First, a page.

WASHINGTON, DC – Michigan Representative Gary Peters, whose district is home to Chrysler headquarters, several General Motors plants and more auto suppliers than any congressional district in the country, has applauded the announcement that the Treasury department has completed the sale of its remaining stake in Chrysler.
‘Don’t Ever Bet Against Michigan Workers
“The lesson here is don’t ever bet against Michigan workers. Just two years ago, Chrysler was on the brink of collapse and today they are creating jobs, rolling out new vehicles, and are completely privately-owned again,” said Peters.
“We made a commitment to stand up and fight for our workers and automakers here in Michigan. It wasn’t popular, but it was the right thing to do.”
Since taking office in January 2009, Peters has been an outspoken advocate for the American automotive industry – maintaining that taxpayers’ investment would be worthwhile and that the automakers would recover.
Peters was out front in the fight to assist the automakers and provide federal support during the restructuring process. Peters sent numerous letters to administration officials and Congressional leaders, helping to pave the way for a smooth transition in and out of bankruptcy and fighting to protect American workers.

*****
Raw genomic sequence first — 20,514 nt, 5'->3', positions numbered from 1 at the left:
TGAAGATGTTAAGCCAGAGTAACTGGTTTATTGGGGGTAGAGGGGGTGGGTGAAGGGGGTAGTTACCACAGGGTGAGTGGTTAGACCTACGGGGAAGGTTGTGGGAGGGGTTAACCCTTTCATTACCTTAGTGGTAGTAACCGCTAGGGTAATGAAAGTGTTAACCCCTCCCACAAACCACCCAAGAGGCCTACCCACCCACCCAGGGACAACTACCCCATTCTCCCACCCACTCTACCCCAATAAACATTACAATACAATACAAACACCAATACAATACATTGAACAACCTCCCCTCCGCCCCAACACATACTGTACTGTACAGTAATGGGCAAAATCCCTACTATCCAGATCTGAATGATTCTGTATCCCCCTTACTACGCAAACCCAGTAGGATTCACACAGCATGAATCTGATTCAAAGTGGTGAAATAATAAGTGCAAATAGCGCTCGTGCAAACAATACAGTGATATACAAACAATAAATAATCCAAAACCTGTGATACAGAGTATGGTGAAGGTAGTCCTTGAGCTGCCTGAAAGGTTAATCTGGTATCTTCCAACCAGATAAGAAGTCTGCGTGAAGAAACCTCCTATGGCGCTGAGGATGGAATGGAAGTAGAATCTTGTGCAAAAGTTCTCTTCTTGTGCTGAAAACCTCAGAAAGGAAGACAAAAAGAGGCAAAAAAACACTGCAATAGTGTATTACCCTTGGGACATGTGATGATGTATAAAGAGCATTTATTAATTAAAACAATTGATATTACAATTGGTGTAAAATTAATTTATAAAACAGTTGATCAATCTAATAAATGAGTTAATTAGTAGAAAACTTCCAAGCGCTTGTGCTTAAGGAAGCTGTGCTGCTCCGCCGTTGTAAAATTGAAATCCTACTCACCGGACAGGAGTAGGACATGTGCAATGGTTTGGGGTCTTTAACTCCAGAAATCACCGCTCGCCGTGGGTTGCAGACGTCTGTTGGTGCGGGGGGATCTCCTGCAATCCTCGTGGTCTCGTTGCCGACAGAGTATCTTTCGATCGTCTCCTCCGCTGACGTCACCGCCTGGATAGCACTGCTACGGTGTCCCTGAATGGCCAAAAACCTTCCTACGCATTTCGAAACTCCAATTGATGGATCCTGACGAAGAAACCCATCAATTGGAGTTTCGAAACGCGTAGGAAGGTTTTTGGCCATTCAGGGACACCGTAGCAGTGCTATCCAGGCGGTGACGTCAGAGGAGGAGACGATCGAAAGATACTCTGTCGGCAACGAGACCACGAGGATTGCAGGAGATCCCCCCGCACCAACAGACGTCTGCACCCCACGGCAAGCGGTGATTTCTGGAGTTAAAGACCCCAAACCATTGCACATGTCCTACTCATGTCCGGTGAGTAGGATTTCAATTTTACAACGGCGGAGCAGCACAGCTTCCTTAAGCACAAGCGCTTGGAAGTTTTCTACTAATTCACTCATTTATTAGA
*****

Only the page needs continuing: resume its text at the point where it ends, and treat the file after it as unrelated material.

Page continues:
When Chrysler was preparing to enter bankruptcy, Peters publicly urged the largest holders of Chrysler’s debt, who were all recipients of significant federal support through the TARP program, to negotiate in good faith with Chrysler and accept fair market value for their holdings.
Peters also engaged in a high-profile defense of Chrysler’s future in late 2009 when Senator John McCain predicted that the company would soon fail and asserted that preventing the collapse of the American automotive industry was a mistake. At the time, Peters invited McCain to come to Oakland County and see firsthand the strength and contributions of American auto companies, a challenge McCain declined.
Peters extended his offer to McCain again this May when Chrysler formally repaid its government loans. McCain did not respond.